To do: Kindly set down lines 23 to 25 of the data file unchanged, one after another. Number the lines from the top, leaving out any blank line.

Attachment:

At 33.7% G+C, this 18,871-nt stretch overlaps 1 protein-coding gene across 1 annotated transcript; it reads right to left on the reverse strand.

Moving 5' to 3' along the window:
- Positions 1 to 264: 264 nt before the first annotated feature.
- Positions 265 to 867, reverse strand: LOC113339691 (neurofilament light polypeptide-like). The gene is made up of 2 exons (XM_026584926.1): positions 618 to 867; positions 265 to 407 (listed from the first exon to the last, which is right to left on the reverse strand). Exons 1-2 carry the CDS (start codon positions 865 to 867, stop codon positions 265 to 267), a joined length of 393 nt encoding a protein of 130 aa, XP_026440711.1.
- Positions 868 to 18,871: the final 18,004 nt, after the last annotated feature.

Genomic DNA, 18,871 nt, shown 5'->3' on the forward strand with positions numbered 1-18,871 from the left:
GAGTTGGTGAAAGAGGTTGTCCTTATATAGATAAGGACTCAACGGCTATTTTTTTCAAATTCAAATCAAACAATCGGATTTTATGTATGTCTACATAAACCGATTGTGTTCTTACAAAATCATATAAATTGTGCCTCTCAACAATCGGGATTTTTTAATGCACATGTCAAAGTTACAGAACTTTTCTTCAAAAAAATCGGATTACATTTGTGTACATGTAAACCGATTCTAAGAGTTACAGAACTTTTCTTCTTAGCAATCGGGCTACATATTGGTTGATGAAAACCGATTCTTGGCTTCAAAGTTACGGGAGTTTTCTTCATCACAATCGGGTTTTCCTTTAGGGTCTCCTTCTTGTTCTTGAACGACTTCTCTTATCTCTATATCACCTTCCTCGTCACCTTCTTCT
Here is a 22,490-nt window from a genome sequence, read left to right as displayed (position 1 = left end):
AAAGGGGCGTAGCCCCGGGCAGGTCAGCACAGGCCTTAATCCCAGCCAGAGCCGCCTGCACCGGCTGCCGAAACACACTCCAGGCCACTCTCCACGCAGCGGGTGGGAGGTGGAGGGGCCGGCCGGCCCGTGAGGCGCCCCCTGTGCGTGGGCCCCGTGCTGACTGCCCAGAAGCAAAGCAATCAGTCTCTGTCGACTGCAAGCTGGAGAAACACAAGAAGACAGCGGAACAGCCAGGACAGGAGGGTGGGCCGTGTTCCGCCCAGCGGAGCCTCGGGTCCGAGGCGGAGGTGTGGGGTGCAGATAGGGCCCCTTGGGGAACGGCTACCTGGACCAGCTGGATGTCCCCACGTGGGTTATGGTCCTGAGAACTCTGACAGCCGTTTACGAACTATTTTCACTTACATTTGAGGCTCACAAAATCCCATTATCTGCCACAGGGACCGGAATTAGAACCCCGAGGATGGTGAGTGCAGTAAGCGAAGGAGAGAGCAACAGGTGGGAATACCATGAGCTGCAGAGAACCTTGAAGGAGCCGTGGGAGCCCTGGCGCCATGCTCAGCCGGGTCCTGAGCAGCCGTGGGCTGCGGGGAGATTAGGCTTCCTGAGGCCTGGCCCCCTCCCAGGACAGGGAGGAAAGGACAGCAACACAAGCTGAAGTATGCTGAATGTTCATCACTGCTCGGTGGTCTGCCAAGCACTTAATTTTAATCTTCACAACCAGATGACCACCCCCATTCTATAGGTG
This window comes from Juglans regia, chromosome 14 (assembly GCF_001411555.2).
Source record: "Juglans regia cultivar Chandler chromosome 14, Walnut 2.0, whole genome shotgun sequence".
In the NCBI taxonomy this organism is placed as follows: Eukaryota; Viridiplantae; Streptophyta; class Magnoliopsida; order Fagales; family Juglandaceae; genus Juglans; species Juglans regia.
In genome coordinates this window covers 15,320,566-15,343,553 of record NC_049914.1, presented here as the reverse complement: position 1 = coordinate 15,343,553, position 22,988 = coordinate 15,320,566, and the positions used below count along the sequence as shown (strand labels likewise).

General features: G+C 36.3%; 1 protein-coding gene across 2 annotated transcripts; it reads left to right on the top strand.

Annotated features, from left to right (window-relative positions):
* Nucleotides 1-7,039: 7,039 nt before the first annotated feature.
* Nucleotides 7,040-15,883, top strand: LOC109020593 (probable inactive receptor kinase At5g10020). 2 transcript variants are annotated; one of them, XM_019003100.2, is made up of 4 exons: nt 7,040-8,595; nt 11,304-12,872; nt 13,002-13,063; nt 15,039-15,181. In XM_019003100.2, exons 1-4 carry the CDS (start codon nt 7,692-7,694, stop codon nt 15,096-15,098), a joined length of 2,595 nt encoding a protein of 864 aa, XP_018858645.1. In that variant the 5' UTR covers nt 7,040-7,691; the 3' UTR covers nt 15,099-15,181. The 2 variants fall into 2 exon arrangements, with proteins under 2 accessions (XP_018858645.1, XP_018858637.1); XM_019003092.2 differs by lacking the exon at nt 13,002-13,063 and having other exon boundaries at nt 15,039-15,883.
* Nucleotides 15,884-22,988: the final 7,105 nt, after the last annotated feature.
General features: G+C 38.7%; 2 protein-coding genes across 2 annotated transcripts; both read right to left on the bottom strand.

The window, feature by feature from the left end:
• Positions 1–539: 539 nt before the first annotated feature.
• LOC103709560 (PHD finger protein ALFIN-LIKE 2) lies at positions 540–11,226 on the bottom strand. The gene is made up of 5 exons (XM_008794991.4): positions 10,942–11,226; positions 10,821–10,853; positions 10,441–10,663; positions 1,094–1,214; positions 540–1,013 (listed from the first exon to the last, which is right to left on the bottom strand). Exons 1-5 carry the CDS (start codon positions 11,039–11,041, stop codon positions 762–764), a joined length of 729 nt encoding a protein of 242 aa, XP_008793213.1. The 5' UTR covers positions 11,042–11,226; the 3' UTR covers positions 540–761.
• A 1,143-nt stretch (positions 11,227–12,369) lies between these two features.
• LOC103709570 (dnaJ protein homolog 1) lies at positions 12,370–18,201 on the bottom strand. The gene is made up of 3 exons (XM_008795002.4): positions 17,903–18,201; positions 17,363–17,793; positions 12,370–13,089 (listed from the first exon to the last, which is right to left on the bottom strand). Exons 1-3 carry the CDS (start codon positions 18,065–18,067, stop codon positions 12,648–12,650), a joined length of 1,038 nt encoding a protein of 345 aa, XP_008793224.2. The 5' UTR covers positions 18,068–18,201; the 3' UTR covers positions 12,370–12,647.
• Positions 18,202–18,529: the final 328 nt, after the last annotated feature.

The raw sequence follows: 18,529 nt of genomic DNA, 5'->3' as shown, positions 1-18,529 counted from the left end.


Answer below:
• A 1,143-nt stretch (positions 11,227–12,369) lies between these two features.
• LOC103709570 (dnaJ protein homolog 1) lies at positions 12,370–18,201 on the bottom strand. The gene is made up of 3 exons (XM_008795002.4): positions 17,903–18,201; positions 17,363–17,793; positions 12,370–13,089 (listed from the first exon to the last, which is right to left on the bottom strand). Exons 1-3 carry the CDS (start codon positions 18,065–18,067, stop codon positions 12,648–12,650), a joined length of 1,038 nt encoding a protein of 345 aa, XP_008793224.2. The 5' UTR covers positions 18,068–18,201; the 3' UTR covers positions 12,370–12,647.
• Positions 18,202–18,529: the final 328 nt, after the last annotated feature.